Level of excitement: 4. But not necessarily an unsuccessful one. Even with the loss of Cole, the Astros project as a powerhouse. Indeed, the current projections at FanGraphs forecast the Astros as four wins better than the Yankees. Playing with a chip on their shoulder creates another intriguing motif.
Los Angeles Angels: Shohei Ohtani on the pitcher’s mound. It’s going to be a fascinating spring for the Angels — not just the big signing of Rendon, but the other new faces (Jason Castro, Julio Teheran, Dylan Bundy). We’ll also get a look at top prospect Jo Adell, although he may start the season in Triple-A given his struggles there in 27 games last season (.264/.321/.355, no home runs and 43 strikeouts in 131 PAs). The Angels plan to bring Ohtani along slowly from Tommy John; he may not join the big league rotation until May. Keep in mind that he has thrown just 77 innings the past three seasons.
Level of excitement: 4. Angels fans wanted Cole. But Rendon is a pretty nice Plan B. Getting 20 starts from Ohtani is a nice wish, but they should consider that a bonus.
Oakland Athletics: Jesus Luzardo, A.J. Puk and Frankie Montas. The A’s have a position battle at second base, a rookie catcher in Sean Murphy, and Khris Davis trying to regain his power stroke, but I want to see the three young starting pitchers. Montas is returning from a PED suspension after an All-Star-caliber first half, and Luzardo and Puk are finally ready for their shots in the rotation, which could be one of the best in the majors with the two rookies and full seasons from Montas and Sean Manaea.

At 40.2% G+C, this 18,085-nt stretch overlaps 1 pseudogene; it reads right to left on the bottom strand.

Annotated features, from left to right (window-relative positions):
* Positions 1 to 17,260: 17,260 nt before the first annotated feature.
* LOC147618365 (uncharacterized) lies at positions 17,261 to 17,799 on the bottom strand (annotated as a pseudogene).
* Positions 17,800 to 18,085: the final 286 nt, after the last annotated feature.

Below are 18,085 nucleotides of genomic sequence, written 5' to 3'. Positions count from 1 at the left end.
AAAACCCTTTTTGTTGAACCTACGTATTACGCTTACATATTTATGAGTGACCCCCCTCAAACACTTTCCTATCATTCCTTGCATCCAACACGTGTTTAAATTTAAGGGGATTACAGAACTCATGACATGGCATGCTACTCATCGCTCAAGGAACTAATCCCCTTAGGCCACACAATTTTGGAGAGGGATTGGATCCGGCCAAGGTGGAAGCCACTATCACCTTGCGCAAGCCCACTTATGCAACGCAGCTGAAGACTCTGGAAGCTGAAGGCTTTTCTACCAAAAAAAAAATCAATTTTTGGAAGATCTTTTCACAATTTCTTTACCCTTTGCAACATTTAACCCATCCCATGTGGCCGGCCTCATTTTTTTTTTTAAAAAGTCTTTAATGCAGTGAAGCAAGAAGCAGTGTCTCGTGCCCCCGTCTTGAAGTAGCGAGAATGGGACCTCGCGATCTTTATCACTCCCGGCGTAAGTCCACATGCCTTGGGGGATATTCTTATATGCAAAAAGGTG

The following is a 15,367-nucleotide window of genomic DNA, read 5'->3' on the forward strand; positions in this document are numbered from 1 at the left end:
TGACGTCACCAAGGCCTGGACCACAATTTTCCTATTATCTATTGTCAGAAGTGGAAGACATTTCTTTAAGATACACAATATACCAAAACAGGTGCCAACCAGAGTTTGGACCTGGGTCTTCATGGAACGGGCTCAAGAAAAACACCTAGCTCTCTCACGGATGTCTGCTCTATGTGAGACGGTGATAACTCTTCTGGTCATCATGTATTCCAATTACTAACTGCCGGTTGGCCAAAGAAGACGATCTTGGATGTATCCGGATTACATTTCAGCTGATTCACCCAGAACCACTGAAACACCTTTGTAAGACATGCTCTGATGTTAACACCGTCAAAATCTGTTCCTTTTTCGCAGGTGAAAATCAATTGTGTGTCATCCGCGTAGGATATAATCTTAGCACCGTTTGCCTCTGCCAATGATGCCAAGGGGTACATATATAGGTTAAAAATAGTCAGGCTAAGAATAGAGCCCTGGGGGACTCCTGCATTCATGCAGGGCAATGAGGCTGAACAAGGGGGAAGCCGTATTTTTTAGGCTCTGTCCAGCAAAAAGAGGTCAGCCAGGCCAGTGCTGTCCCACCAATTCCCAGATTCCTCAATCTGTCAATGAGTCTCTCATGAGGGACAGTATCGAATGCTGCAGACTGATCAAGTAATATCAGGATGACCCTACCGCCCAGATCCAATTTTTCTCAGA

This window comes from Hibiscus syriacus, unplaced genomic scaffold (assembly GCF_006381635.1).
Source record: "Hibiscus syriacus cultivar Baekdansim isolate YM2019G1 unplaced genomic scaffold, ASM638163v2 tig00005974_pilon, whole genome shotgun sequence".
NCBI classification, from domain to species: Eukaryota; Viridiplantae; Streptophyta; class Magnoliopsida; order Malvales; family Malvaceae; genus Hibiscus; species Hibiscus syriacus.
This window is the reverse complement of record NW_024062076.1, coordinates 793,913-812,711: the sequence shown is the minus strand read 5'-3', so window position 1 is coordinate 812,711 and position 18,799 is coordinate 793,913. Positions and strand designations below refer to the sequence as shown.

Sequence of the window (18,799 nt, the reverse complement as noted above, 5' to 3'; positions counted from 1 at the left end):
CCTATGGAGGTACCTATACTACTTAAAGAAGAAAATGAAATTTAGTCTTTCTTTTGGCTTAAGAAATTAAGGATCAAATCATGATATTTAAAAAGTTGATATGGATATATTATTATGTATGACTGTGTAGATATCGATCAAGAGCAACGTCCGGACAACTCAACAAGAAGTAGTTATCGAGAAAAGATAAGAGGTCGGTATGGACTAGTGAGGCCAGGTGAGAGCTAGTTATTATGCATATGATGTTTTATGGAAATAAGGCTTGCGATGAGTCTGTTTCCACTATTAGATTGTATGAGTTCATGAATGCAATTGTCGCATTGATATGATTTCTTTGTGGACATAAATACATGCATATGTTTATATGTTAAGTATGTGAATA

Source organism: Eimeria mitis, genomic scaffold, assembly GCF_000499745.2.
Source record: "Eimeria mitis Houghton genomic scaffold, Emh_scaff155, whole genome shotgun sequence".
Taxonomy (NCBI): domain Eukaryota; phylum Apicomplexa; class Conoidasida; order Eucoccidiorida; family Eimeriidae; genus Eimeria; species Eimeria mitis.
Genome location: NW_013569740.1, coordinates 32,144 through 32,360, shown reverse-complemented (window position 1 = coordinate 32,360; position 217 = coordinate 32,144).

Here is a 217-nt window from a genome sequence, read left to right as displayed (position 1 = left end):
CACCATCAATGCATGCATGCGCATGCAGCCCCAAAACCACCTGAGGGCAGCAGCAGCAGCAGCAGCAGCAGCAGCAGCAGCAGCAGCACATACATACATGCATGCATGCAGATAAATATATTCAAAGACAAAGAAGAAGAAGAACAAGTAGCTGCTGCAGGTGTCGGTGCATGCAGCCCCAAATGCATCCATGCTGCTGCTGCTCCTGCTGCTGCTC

Level of excitement: 5. With the cracks potentially showing in the Astros’ foundation, the AL West is ripe for the A’s to win it. They won 97 games with the four pitchers mentioned above making just 21 starts.
Seattle Mariners: The kids? By that, we really mean outfielders Jarred Kelenic and Julio Rodriguez, who have both cracked top-10 overall prospect lists this year — the first top-10s for the Mariners since (cough) Jesus Montero in 2012. Before that, you have to go all the way back to Felix Hernandez in 2005. Both are non-roster invites to camp and Kelenic, who ended 2019 in Double-A, has the ability and confidence to reach the majors this year.
Level of excitement: 1. The farm system is fun. The big league roster? Not as fun. Young players like Evan White, J.P. Crawford, Shed Long, Kyle Lewis and Justus Sheffield will at least get the chance to prove themselves, but it projects as a possible 100-loss season.
Texas Rangers: Corey Kluber. Of all the injury returnees, Kluber is right at the top. The Rangers didn’t address their offense in the offseason — although perhaps a Bryant or Arenado trade can still happen — so they’re counting on Kluber, Mike Minor and Lance Lynn to be one of the best 1-2-3 trios in the majors. Kluber’s injuries were a broken forearm and an oblique, so nothing with his elbow or shoulder. He did, however, struggle at the start of 2019, so he’ll have to re-establish himself as a staff ace.
Level of excitement: 3. The move to the new park will help ramp up enthusiasm, but on paper the Rangers are still a long way behind the Astros and A’s. Adding another star bat would help, but so far the front office has shied away from that additional move.